planet watch
whats up

    Astronomy web links
    used with my classes.
    Click here.

    Click here to read or
    download scanned copies of
    Peon, one of the original Scifi FanZines.

Uwingu-A New Way to Fund Space Exploration, Research, and Education
    A New Way to Fund
    Space Exploration,
    Research, and Education
    Click here.
Volume 18 -- Issue 12
December 2012

   Welcome to this issue of Qué tal. Here you will find useful observing information about the visible planets, our Moon and other moons, the Sun, as well as various 'things' celestial.
   Among these web pages you will find monthly star maps for either the northern or southern hemisphere that are suitable for printout. Animated images are utilized to illustrate celestial motions such as orbital motions of the planets, and other solar orbiting objects, or apparent and real motions along the ecliptic and the local horizon. Regular features include plotting the monthly positions of the visible planets using heliocentric coordinates; following moon phases; conjunctions; the sun's apparent motion and the Earth's real motion along the ecliptic.

   For additional useful Earth and Space news, information, and graphics follow my WordPress Blog at Bob's Spaces, or as Tweets, or as an RSS feed.
   To get Bobs-Spaces on your SmartPhone use this address to add this icon to your SmartPhone: http://mobile.dudamobile.com/site/bobs-spaces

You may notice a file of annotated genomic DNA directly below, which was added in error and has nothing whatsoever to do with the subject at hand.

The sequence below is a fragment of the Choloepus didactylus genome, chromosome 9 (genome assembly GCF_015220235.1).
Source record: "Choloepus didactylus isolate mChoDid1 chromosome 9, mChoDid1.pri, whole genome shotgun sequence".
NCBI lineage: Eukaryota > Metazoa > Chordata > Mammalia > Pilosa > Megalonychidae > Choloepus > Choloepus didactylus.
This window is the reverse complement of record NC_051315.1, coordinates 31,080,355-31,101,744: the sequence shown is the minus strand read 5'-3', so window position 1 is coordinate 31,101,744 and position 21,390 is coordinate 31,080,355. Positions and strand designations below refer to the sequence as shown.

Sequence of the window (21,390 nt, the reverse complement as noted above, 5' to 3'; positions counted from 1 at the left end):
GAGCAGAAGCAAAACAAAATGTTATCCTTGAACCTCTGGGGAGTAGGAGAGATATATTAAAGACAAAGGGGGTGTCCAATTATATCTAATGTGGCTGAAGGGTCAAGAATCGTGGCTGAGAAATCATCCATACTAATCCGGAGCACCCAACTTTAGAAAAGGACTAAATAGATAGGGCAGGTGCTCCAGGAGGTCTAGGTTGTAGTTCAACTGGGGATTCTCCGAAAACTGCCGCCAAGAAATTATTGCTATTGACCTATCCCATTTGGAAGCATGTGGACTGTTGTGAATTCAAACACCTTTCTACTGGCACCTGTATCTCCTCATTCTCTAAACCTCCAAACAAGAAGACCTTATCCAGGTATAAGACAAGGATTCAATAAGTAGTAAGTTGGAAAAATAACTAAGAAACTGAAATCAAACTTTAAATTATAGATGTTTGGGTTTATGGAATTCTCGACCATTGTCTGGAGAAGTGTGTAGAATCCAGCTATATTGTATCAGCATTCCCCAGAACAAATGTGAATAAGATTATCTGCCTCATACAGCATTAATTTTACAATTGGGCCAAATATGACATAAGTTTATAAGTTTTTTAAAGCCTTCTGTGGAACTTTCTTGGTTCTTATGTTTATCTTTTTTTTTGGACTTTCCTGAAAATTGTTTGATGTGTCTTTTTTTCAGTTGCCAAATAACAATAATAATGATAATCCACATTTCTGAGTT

Click on the graphic to see what Bobs-Spaces will look like on your phone.

   Click here to watch some of my video work posted on You Tube.

   At A Glance: During December the visible planets stay visible with Jupiter at opposition and visible all night, and Mars still visible but low over the western horizon at sunset. In the morning skies Mercury is very visible during the first week or so, Venus continues to shine brightly but is low over the eastern horizon at sunrise. Making up for this is Saturn as it becomes more and more visible as a bright 'morning star'. Watch for the waning Moon to stair step down from Spica to Venus and Mercury over a few days starting around the 8th.
   On a less than serious note the world will end on the day of the December solstice, the 21st.

   Qué tal Theater

   Preview next month's issue.

Tell someone about Qué tal? in the Current Skies. Click here.

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